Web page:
In "Speech to the Virginia Convention," Patrick Henry uses parallel structure when he questions the House about when the country will be stronger and able to endure any attacks by Britain:
"Will it be the next week, or the next year? Will it be when we are totally disarmed, and when a British guard shall be stationed in every house?"
He uses parallelism here to ask the House to consider the position of the American forces.
In the entire speech, Henry moves from appeals to ethos, to logos, and then to pathos. At the beginning of the address, he makes an appeal to patriotism to suggest his loyality to the colonies and the government: "No man thinks more highly than I do of the patriotism, as well as the abilities, of the very worth gentlemen who have just addressed the House."
In the middle of the speech, Henry moves into more logical appeals through his use of rhetorical questions that ask the House to consider the logical implications of not acting against Great Britain:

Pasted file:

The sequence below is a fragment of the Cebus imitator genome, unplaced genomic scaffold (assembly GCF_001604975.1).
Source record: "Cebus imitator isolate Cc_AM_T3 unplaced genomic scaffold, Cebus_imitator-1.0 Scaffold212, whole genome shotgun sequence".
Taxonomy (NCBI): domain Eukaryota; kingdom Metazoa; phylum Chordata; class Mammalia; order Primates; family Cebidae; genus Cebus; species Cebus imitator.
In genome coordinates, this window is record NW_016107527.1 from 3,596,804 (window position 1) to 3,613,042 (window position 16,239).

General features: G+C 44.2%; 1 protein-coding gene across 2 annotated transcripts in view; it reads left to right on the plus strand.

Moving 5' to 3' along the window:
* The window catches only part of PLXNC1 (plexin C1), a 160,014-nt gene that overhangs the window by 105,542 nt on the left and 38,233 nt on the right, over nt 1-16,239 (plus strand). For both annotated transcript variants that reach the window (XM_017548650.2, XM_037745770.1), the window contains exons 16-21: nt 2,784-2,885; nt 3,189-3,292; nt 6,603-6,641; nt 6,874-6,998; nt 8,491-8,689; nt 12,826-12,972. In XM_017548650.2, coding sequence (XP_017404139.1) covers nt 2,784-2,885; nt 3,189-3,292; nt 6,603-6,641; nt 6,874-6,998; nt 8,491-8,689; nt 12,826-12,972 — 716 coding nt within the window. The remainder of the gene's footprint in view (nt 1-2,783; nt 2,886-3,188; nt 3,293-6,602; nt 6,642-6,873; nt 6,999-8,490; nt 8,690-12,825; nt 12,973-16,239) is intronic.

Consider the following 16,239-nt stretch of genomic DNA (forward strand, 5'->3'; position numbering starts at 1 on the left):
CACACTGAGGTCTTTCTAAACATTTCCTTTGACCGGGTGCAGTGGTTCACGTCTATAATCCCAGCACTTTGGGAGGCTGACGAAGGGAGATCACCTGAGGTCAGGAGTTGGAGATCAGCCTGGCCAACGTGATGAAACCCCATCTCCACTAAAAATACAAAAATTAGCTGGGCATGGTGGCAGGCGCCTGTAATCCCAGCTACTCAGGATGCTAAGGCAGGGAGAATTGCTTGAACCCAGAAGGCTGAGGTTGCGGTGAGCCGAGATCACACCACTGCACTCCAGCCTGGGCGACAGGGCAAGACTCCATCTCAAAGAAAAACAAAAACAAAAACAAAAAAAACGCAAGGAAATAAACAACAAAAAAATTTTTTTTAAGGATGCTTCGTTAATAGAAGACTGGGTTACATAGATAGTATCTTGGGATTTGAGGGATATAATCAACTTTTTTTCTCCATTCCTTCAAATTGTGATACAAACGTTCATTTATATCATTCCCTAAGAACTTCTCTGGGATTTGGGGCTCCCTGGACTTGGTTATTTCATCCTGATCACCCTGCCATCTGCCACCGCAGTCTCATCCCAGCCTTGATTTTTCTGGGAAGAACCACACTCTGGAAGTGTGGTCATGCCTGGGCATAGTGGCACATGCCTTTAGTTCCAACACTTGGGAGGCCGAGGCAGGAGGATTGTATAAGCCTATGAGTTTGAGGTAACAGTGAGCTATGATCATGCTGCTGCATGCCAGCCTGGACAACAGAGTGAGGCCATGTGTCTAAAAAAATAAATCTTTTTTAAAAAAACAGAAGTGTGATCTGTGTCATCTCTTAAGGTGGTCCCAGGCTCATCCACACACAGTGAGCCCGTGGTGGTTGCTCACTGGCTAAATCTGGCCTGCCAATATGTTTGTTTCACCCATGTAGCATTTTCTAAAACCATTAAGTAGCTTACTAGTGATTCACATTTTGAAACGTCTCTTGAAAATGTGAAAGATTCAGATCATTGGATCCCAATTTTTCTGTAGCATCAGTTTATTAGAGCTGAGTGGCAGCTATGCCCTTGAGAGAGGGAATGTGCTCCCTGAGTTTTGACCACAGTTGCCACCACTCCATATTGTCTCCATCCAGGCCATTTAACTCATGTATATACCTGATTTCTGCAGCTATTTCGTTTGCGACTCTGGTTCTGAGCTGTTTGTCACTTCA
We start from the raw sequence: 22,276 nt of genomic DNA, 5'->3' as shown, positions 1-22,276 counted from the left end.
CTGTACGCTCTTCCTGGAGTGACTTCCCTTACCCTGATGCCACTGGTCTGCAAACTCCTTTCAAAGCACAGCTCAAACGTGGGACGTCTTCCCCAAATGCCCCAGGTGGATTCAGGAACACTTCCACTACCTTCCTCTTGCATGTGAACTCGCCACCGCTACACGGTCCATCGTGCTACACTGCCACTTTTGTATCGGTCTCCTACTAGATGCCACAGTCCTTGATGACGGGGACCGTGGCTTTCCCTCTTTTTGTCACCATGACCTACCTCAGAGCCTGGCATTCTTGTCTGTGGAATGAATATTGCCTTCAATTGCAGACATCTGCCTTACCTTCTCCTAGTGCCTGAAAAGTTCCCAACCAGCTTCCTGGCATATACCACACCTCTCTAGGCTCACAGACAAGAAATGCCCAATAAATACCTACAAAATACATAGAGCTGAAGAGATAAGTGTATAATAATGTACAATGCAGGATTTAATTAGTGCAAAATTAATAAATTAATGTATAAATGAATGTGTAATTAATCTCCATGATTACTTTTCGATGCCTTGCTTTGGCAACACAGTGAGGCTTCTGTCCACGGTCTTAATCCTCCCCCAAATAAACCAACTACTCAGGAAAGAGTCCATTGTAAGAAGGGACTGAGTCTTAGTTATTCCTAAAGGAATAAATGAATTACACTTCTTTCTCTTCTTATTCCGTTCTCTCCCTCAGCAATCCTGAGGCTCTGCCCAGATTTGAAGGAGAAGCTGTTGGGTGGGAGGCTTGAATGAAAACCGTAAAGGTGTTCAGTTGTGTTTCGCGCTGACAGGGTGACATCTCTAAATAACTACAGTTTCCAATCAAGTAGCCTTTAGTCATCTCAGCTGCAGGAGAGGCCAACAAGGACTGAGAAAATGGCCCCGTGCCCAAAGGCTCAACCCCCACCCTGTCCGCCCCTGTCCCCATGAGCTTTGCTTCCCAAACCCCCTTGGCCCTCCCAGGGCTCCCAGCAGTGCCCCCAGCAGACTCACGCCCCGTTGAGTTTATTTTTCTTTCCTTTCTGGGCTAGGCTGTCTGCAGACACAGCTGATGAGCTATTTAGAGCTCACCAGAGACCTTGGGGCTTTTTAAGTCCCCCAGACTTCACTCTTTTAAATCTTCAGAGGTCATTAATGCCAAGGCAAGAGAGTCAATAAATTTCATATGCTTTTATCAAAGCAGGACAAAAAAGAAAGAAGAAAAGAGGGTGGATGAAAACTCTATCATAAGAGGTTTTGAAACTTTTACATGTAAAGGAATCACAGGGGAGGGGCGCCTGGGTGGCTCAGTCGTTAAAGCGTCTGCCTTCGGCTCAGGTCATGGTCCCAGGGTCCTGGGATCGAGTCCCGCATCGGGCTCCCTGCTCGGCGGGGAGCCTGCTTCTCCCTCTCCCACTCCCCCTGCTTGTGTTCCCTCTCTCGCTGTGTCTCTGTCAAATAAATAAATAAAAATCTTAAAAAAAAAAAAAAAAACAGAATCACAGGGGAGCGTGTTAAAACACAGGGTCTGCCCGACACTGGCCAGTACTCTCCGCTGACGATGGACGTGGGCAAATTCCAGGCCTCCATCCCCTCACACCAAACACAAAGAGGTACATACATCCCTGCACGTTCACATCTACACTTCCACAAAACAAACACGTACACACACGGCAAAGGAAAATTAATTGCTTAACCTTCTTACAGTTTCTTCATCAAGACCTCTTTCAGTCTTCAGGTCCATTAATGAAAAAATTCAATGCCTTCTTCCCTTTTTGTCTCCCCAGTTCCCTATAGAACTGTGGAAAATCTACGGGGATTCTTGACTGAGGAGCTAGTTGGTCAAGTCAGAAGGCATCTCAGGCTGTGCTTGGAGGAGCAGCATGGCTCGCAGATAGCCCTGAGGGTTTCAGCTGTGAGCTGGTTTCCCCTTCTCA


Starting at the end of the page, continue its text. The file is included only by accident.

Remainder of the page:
"Has Great Britain any enemy, in this quarter of the world, to call for all this accumulation of navies and armies? No, sir, she has none. They are meant for us; they can be meant for no other."
Finally, Henry ends the speech with appeals to pathos to arouse the audience and encourage them to resist the British forces:
"Is life so dear, or peace so sweet, as to be purchased at the price of chains and slavery? Forbid it, Almighty God! I know not what course others may take; but as for me, give me liberty, or give me death!"
Henry maintains a continuum of appeals in his speech to persuade the House to act.